*While you are on a roll, be sure to contact your local FBI office and your local police.  Keep all reports and documents generated from your claim in a file. Record the dates and names of the people you spoke to and a summary of the discussion.  Follow their instructions to the letter.  R

Identity theft is a crime that the victim may not be aware of until it is WAY to late and some victims never recover.  I is estimated that every hour, someone’s identity is stolen.  By following these tips and using your good common sense you can go along way to avoid becoming a victim or at lease minimizing the damage.

Resources for this article are.
Federal Trade Commission (FTC)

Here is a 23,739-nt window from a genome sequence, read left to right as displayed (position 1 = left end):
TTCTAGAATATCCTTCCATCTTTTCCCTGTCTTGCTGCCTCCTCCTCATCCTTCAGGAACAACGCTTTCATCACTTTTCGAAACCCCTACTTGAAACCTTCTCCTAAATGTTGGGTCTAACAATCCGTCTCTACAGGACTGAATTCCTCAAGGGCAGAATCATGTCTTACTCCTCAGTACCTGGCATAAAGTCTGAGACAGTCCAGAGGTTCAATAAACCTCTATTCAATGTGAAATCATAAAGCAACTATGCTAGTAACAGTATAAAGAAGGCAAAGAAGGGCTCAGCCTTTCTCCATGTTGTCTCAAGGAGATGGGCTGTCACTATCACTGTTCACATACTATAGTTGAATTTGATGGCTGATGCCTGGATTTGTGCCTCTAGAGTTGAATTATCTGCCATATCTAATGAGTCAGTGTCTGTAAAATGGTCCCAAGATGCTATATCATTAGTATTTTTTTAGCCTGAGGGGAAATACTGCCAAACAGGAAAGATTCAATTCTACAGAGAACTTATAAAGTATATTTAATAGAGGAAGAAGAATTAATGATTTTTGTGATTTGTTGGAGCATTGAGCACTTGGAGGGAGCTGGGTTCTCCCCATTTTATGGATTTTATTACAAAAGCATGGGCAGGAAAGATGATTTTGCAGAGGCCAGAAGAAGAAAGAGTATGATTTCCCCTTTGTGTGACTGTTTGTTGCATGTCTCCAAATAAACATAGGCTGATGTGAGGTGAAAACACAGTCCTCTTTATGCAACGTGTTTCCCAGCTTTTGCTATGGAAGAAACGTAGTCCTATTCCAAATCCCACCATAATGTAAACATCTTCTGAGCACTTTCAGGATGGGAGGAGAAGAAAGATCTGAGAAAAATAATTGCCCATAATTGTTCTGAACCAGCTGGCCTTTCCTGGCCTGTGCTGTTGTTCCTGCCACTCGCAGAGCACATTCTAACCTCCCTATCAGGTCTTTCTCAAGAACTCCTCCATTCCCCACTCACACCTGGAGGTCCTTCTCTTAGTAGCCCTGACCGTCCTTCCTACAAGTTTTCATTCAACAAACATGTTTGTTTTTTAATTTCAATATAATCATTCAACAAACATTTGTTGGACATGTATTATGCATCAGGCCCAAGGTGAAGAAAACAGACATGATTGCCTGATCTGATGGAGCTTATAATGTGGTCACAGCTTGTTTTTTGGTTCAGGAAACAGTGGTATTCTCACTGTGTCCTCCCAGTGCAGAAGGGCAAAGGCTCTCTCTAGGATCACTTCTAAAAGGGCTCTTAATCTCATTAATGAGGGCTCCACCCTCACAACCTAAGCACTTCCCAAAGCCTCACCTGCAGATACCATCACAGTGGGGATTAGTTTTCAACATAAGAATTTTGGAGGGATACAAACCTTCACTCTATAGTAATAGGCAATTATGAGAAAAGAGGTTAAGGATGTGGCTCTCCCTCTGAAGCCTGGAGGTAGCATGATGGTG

U.S. Department of Justice
Federal Bureau of Investigation
Bank of America Fraud Prevention
Lots of experience

If you have any questions or have concerns, you can contact me at [Link Removed]  If I can’t help you, I can direct you to someone who can

******************************************************

 NUMBERS I HOPE YOU NEVER NEED:
Social Security Administration..... 1-800-269-0271
Federal Trade Commission............1-877-438-4338
Equifax:

 Report a fraud.....................1-800-525-6285

 Request your credit report.........1-800-685-111

 Opt out of pre-approved offers.....1-888-567-8688
Experian (formerly TRW):

 Report a fraud.....................1-888-397-3742  

 Request your credit report.........1-888-EXPERIAN

 Opt out of pre-approved offers.....1-800-353-0809
TransUnion:

 Report a fraud.....................1-800-680-7289

 Request your credit report.........1-800-888-4213

 Opt out of pre-approved offers, send the request to:

 TransUnion, P.O. Box 97328, Jackson, Ms. 39238.
Note: As with all numbers, they are subject to change but these are the latest on file.


Sandygpi, Your links have been removed, please consider upgrading to premium membership.